In a Twitter discussion last week on ransomware attacks, KrebsOnSecurity noted that virtually all ransomware strains have a built-in failsafe designed to cover the backsides of the malware purveyors: They simply will not install on a Microsoft Windows computer that already has one of many types of virtual keyboards installed — such as Russian or Ukrainian. So many readers had questions in response to the tweet that I thought it was worth a blog post exploring this one weird cyber defense trick.
The Twitter thread came up in a discussion on the ransomware attack against Colonial Pipeline, which earlier this month shut down 5,500 miles of fuel pipe for nearly a week, causing fuel station supply shortages throughout the country and driving up prices. The FBI said the attack was the work of DarkSide, a new-ish ransomware-as-a-service offering that says it targets only large corporations.
DarkSide and other Russian-language affiliate moneymaking programs have long barred their criminal associates from installing malicious software on computers in a host of Eastern European countries, including Ukraine and Russia. This prohibition dates back to the earliest days of organized cybercrime, and it is intended to minimize scrutiny and interference from local authorities.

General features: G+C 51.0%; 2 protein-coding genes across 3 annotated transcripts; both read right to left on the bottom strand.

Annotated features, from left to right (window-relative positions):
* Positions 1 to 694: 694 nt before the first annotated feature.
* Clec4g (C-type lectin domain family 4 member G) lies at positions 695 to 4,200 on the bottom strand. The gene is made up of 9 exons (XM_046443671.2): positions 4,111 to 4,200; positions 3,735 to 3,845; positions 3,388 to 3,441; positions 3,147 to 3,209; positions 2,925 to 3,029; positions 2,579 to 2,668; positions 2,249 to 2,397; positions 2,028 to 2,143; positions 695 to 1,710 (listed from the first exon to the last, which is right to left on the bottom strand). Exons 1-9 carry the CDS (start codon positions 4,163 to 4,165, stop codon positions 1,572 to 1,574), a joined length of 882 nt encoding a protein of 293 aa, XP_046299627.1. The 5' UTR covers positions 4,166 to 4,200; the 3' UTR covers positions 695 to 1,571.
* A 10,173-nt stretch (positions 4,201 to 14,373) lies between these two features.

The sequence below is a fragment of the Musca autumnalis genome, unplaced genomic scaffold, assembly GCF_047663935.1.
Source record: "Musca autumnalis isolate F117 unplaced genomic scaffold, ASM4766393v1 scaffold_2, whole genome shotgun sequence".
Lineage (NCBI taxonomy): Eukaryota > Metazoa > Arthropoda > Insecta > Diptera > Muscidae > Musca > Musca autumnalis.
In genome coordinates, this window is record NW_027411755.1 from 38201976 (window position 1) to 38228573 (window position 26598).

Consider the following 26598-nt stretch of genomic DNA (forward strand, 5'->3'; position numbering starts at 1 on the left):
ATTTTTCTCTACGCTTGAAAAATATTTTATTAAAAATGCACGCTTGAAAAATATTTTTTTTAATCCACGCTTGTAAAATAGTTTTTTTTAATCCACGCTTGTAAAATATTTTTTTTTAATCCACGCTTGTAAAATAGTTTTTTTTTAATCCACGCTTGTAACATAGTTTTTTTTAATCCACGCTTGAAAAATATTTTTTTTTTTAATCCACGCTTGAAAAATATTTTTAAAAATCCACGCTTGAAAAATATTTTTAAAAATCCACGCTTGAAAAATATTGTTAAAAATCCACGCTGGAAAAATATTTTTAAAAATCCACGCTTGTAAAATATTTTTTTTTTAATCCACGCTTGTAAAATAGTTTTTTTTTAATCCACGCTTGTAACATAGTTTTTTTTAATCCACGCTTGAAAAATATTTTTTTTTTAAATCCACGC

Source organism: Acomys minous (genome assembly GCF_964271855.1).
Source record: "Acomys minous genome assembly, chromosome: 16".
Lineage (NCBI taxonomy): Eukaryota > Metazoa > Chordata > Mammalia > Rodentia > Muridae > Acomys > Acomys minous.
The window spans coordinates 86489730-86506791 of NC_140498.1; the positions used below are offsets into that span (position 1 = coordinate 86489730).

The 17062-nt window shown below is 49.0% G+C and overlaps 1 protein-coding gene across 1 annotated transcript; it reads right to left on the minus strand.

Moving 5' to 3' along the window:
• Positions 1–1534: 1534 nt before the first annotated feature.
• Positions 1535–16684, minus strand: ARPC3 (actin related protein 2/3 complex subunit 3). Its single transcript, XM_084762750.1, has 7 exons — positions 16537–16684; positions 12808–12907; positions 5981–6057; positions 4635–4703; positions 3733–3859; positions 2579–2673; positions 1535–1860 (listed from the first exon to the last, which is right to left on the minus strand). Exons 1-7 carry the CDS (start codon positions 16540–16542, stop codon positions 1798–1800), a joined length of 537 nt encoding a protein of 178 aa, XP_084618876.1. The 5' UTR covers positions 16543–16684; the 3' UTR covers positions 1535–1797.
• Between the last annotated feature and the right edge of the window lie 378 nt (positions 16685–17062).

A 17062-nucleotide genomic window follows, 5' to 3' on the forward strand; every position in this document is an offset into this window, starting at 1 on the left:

In Russia, for example, authorities there generally will not initiate a cybercrime investigation against one of their own unless a company or individual within the country’s borders files an official complaint as a victim. Ensuring that no affiliates can produce victims in their own countries is the easiest way for these criminals to stay off the radar of domestic law enforcement agencies.
Possibly feeling the heat from being referenced in President Biden’s Executive Order on cybersecurity this past week, the DarkSide group sought to distance itself from their attack against Colonial Pipeline. In a message posted to its victim shaming blog, DarkSide tried to say it was “apolitical” and that it didn’t wish to participate in geopolitics.
“Our goal is to make…